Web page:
In May 2007, the Santa Fe City Council approved a $45 million bond to build a new campus for the eponymous companies of local finance tycoon Garrett Thornburg. By that fall, Thornburg’s mortgage company began investigating a new strategy: Had it succeeded, Thornburg might have been eligible for some of the $700 billion federal bailout that followed. Things worked out differently.
Updates You Might’ve Missed
On a Friday-going-on-Saturday when the Carlos Fierro trial dominated local headlines, the company that was Thornburg Mortgage announced that its founder, H Garrett Thornburg, Jr, was stepping down as board chairman. Journal North editor Mark Oswald had the story, which you can’t read unless you subscribe to that paper.
Thornburg Exec Told KSFR Of Plans For Bank; Didn’t Mention Plans To Divert Creditors’ Cash
Recently forced-out Thornburg Mortgage CEO Larry Goldstone told KSFR of his plans to start a bank back in March, before the company went bankrupt. Listen to the segment at their site.
Briefs: Sept. 16
More Damn'd Thornburgery! Plus, the New Mexican's gas card thief and the Wall Street Journal's treatment of Zozobra.
Feds Claim ‘Gross Mismanagement’ At Thornburg—Or ‘Incompetence’ At Best
Pretend you’re a newspaper. Don’t worry, it’s only temporary. Now say one of the largest corporate bankruptcies in US history occurs on your turf. Then imagine that, in the course of the bankruptcy case, federal investigators determine the company’s management—which includes some of your city’s wealthiest and most prominent citizens—has “improperly divert[ed]” company resources and “cannot now be entrusted” to act transparently and honestly.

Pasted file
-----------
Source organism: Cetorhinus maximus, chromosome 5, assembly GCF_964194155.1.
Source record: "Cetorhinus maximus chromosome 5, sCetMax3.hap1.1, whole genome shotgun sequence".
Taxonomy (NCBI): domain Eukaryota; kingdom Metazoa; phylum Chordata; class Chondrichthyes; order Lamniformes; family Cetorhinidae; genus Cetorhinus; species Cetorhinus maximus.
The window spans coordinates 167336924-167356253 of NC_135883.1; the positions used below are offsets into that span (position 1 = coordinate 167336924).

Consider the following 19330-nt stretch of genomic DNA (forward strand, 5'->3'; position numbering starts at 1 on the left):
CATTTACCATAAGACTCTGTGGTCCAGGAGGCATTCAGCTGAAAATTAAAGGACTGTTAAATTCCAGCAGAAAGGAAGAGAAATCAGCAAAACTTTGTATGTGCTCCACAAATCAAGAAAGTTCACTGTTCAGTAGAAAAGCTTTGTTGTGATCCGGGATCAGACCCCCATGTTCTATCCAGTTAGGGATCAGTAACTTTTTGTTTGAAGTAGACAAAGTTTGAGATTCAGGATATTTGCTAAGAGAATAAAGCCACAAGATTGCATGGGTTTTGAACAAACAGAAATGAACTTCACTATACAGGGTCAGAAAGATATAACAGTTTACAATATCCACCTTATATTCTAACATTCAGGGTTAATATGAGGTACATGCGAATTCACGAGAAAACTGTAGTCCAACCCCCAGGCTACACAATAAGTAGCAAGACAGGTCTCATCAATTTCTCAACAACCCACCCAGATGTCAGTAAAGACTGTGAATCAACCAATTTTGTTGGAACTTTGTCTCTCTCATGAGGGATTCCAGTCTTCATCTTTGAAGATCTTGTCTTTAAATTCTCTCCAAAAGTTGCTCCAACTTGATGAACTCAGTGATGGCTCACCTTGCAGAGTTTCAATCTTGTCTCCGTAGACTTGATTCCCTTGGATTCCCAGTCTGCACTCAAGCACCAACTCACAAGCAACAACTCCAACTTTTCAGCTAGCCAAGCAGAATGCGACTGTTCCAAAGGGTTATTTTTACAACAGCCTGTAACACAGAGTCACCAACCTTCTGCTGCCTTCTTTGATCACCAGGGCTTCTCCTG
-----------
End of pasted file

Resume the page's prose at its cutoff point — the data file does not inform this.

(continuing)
Thornburg ‘Disclosure’ Confirms CEO, Others’ Departure
This out today from the company that was Thornburg Mortgage: Confirmation of our report yesterday on CEO Larry Goldstone’s departure. (That’s him, pictured.) Also out are CFO Clarence Simmons and director Ike Kalangis.
Big Shakeups, Bad Omens At Thornburg
Last week, Reuters reported that the federal Justice Department official overseeing the bankruptcy, as well as the company's creditors, are examining "potential misappropriation" of assets by Thornburg Mortgage executives related to their new venture, SAF Financial Inc.
Try, Try Again
Multiple sources now tell SFR Thornburg plans to start a new company, structured as a savings and loan or thrift. That could mean a fresh start as a bank, with new government regulators. Partly because of its corporate structure, Thornburg Mortgage was ineligible for federal bailouts last year. (Thornburg Investment Management, a separate company, remains in business.)
Documents Reveal Executive Pay At Thornburg Mortage, Post-Bankruptcy
Why is this man smiling? Perhaps because, as the CEO of defunct Thornburg Mortgage, Inc., Larry Goldstone still draws a pretty good salary. The company paid him $188,274 in wages in July, according to bankruptcy documents filed Aug. 20 (Here's the PDF). This screengrab shows compensation for that period for other Thornburg Mortgage principals, including Chief Financial Officer Clarence Simmons III and six directors, whose backgrounds SFR described in a previous story on Thornburg:
The House Thornburg Lost
As rise-and-fall stories go, Thornburg Mortgage's is neither the biggest nor the most shocking. But it is worth studying because Harold Garrett Thornburg Jr. is more than a man of his time. He is a man who made his time.
So how did it come to this?
On Feb. 27, a public pension fund in Michigan filed a class-action complaint against Thornburg in Santa Fe's 1st Judicial District Court.